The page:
LCS 2 Independence The Radical Sister

The trimaran LCS 2 is essentially all aluminum built by Austral (relocated Australian fast ferry company.) She was launched later and has had a lot more or at least more serious issues than her fraternal sister LCS 1.  Most pictures of Independence are either slow speed or docked, far fewer deployment pictures than of LCS 1.  This should have been expected (and was by most) when you have this radical a departure its bound to collect a lot of baggage.   But the ship has a huge flight deck and is highly stable in rough weather, as well as being fast.   In the end its possible the Independence will be the more successful sister, though it’s just as likely that both will be considered successful but better at certain missions than the other.  
 By the way the concept of a trimaran warship was originally raised by the Royal Navy and as above the builder is an Australian company experienced in building catamaran ferries (which have had their own issues.) Who says the US doesn’t take good ideas from abroad?
Just as a matter of interest I had the honor of getting a tour of the LCS3 the Freedoms sister ship Fort Worth at her builder Marintte Marine.  The ship has huge empty spaces but the ‘fixed’ facilities are pretty tight . The bridges of these ships remind one more of something out of a Star Trek movie than a WWII flick.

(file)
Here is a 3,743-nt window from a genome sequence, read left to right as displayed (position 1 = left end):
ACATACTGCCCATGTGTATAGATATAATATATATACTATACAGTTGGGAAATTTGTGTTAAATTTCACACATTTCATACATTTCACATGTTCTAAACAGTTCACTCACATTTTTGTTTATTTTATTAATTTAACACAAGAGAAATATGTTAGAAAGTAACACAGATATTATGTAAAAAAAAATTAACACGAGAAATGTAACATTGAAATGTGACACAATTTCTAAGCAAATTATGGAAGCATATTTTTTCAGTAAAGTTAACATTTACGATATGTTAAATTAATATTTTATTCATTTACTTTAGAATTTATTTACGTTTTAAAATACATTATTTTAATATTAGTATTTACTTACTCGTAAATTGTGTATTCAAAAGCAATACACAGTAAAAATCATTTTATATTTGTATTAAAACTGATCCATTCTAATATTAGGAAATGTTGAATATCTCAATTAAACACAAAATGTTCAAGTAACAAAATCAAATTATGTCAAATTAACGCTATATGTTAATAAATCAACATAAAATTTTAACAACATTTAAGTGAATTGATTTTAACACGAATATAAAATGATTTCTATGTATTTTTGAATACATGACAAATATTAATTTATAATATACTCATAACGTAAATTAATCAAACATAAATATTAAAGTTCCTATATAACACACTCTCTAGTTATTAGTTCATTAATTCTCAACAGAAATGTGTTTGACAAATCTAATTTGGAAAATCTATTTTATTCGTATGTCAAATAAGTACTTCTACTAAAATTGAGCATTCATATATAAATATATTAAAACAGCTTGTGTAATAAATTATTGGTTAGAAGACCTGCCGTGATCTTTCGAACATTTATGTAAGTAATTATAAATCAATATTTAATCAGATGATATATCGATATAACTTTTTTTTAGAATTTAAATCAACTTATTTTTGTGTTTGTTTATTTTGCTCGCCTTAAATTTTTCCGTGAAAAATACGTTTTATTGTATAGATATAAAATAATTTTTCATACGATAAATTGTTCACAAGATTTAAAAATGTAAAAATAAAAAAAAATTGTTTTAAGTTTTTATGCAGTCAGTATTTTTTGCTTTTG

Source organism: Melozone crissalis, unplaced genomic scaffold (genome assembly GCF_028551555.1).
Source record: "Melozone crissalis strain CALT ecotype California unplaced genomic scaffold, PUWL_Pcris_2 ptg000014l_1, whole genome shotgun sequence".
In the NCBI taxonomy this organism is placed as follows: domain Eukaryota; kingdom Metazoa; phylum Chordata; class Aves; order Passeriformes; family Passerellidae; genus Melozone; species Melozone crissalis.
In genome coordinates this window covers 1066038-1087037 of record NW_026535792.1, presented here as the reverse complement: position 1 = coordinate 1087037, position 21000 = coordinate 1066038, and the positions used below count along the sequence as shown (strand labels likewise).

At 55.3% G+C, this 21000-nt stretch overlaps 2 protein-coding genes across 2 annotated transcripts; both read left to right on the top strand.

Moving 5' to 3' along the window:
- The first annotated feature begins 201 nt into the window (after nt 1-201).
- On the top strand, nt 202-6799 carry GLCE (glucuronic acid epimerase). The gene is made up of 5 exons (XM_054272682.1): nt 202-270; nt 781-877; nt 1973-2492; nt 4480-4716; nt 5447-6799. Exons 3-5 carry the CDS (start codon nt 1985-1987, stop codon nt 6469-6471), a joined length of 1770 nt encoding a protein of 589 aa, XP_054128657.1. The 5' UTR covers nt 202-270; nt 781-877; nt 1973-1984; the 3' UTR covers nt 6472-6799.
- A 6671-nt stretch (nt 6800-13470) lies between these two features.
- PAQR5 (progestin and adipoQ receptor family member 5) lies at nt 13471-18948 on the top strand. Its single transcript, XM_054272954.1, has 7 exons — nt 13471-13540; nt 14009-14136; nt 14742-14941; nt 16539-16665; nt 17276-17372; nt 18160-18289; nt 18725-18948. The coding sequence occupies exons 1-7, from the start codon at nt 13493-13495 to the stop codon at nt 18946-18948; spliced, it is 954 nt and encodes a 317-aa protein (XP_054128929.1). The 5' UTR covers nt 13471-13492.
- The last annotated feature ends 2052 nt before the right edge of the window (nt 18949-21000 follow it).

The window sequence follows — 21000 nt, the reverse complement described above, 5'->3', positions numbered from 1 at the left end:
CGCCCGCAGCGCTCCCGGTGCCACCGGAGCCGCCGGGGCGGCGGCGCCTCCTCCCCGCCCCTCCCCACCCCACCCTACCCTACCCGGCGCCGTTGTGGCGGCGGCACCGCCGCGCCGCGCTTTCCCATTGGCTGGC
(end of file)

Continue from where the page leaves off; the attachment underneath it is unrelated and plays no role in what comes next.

And while the hull is the size of a WWII destroyer they are (when geared up for the mission) vastly more lethal the crew size is more in line with a WWII PT boat than the Tin Cans of yore. 
The idea behind LCS is for a capable craft that is available in the numbers needed for dealing with busy coastal waters. These are the modern equivalent of the Gunboats of the nineteenth century. They are not the modern cruiser (called destroyers) battleships (called cruisers) or battleliners (carriers.)  These ships are the corvettes, the torpedo boat destroyer, the frigate, of today and with their vast flexibility and high power they will most likely find uses far beyond those envisaged today.
 
 
 
 Mark